Harvard law professor Yochai Benkler researches the Internet's impact on politics, economics and culture. His 2007 book, The Wealth of Networks, analyzed how social production and the networked information economy could disrupt American markets and democracy. The book established Benkler as "the leading intellectual of the information age," according to Larry Lessig, the pioneering professor who created Creative Commons. Benkler's new research  explores the technology, ideology and discourse of America's liberal and conservative blogospheres. The Nation's Ari Melber interviewed Benkler about the study, coauthored with Aaron Shaw and Victoria Stodden, for a recent article . Excerpts from the interview, edited for length and clarity, appear below.
What do you think the most important breakthroughs are in this study?
I think the major thing of interest is that this is the first time we're getting a more detailed look at the technology of options and patterns of use--the first time we're seeing there's a difference between the left and right blogospheres, in terms of technologies adopted and the shape of the discourse, as it were, between left and right. I'd say most of the discussions of the blogosphere in politics, up until now, have claimed to observe a symmetry and talked about the blogosphere as one phenomenon in its relationships to political discourse. What we found is that the story is more complex--as it almost always is.
It is important to emphasize there is a lot of overlap between the two sides. But, it does look like the right wing of the blogosphere developed into a stronger emphasis on individual bloggers with very short stories and links--to other places and particularly to mainstream media. And to the extent that we saw larger-scale discourse inside a group of people talking to each other, it was more of a phenomenon on the left wing of the blogosphere.
I think our study questions the idea that there is somehow a technologically determined effect in political blogging. So different institutional settings and mediascape settings adopted things differently. I think the right--when you think of the blogospshere emerging in 2002 and 2003--the right had control over all branches of government; it had Fox News as an outlet; it had churches for organization; it was plausible to adopt a practice or blogosphere that largely reflects and amplifies that media and discourse space.
I think the left was out of government. Clearly, the churches were not an organizing space, and unions did not have the same kind of scope and reach and civic associations; there was no mirror image to Fox News. The effort to create alternative to talk radio was quite weak, there was a small number of magazines--like The Nation, like The Prospect--but nothing like the mediascape on the right. And then the blogosphere comes along and creates a new alternative.
The study suggests an unconventional lens for viewing the Obama campaign's web success. Can you explain your approach?
While clearly the Obama campaign's use of the net was very impressive and self-conscious and brilliant, it very much followed on what was already developing on the left wing of blogosphere, rather than created something new.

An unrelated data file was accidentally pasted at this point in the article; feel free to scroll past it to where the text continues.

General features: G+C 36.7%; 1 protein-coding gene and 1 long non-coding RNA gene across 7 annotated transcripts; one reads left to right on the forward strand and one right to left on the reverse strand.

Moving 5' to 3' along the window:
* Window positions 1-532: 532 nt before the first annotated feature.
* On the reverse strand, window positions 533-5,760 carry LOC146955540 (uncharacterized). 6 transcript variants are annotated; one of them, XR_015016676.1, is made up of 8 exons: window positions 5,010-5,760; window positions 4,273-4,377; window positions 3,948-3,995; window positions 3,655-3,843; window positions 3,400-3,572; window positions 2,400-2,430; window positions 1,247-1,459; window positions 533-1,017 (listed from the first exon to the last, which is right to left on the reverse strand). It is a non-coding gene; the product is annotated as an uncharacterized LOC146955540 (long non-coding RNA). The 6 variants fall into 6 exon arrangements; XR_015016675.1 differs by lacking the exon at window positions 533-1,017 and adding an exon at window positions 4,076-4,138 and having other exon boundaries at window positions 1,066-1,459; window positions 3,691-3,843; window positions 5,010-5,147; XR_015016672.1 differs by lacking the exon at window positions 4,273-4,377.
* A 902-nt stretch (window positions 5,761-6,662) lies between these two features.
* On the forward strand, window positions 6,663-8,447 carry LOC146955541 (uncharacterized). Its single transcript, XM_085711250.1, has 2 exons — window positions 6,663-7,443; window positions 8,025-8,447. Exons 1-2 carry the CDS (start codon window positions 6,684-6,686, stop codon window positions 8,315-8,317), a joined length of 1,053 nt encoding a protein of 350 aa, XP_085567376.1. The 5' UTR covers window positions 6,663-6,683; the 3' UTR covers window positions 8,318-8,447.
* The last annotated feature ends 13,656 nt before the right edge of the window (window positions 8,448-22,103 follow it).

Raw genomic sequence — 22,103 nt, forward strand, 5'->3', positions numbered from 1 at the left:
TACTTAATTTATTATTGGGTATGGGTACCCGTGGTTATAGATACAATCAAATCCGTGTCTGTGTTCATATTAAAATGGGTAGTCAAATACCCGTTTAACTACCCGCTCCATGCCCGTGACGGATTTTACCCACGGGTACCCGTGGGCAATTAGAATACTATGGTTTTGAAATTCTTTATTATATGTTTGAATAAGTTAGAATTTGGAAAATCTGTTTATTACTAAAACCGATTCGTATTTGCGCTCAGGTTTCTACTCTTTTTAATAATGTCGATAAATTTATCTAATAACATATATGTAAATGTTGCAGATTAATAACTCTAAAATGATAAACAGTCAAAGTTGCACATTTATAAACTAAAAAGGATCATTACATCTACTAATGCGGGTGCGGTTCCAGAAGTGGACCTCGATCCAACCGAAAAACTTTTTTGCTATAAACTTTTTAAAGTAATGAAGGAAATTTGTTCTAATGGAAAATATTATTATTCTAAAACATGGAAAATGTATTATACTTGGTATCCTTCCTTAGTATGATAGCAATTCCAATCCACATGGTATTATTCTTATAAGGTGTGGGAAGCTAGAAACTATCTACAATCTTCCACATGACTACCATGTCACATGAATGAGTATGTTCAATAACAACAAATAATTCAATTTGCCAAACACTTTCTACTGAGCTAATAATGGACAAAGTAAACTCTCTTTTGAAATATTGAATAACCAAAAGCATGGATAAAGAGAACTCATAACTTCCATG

There was feedback between practices and levels of participation in the left-wing blogosphere, which then the Obama campaign could tap into. You already had a left-wing blogosphere that had greater user participation, more contributions from non-main authors from a blog, more fluid boundaries between contributions from people at very top of the blog to people who write their diaries on the side. All of these trends made it easier for legitimate peripheral participants to move from periphery to front page--which is currently more common on the left than on the right--these were the kind of things where people said, "How great it was that the Obama campaign gave people autonomy, and gave people control of the site."
So do you endorse blogger Matt Stoller's "crazy uncle " theory of the Internet, which argues that certain ideas and truths are more likely to attract support online?
This is entirely consistent with the interpretation of why the left adopted the practices that it did--which is to say the net is a low-cost distributed platform. If you are shut out of whatever yesterday's major platform is, you can use the net for a work-around. In that regard, it's consistent with the idea that you're going to have relatively more insurgent campaigns, left or right, they find their way to the net. The question is what stabilizes.
It is still the case that Ron Paul is a very different kind of candidate, who may well be drawing people with a different psychological makeup, but I would say Paul's relative success is more consistent with the story about fringes using a distributed network where cores can use the mainstream. In that regard, the Obama campaign was unusual in its flexibility and ability to embrace the distributed platform, even as he became the mainstream or mainline candidate, given that he started out as a fringe candidate.
Somebody who is not a candidate of the establishment, and therefore doesn't have the money and visibility to pass through the broad doorway of mass media, has to find various ways of climbing through the window or coming down the chimney. And that's essentially what the net allows.
Your new research really cuts against link analysis  which has defined much of the academic literature about politics online. Do you think we've reached the limits of link analysis?
Link analysis does a lot of useful work. I think what our study shows is that it is like any tool, you only see what is at the level of granularity that your tool can let you see. You can find more complex and, in some sense, contradictory patterns when you are able to look more closely.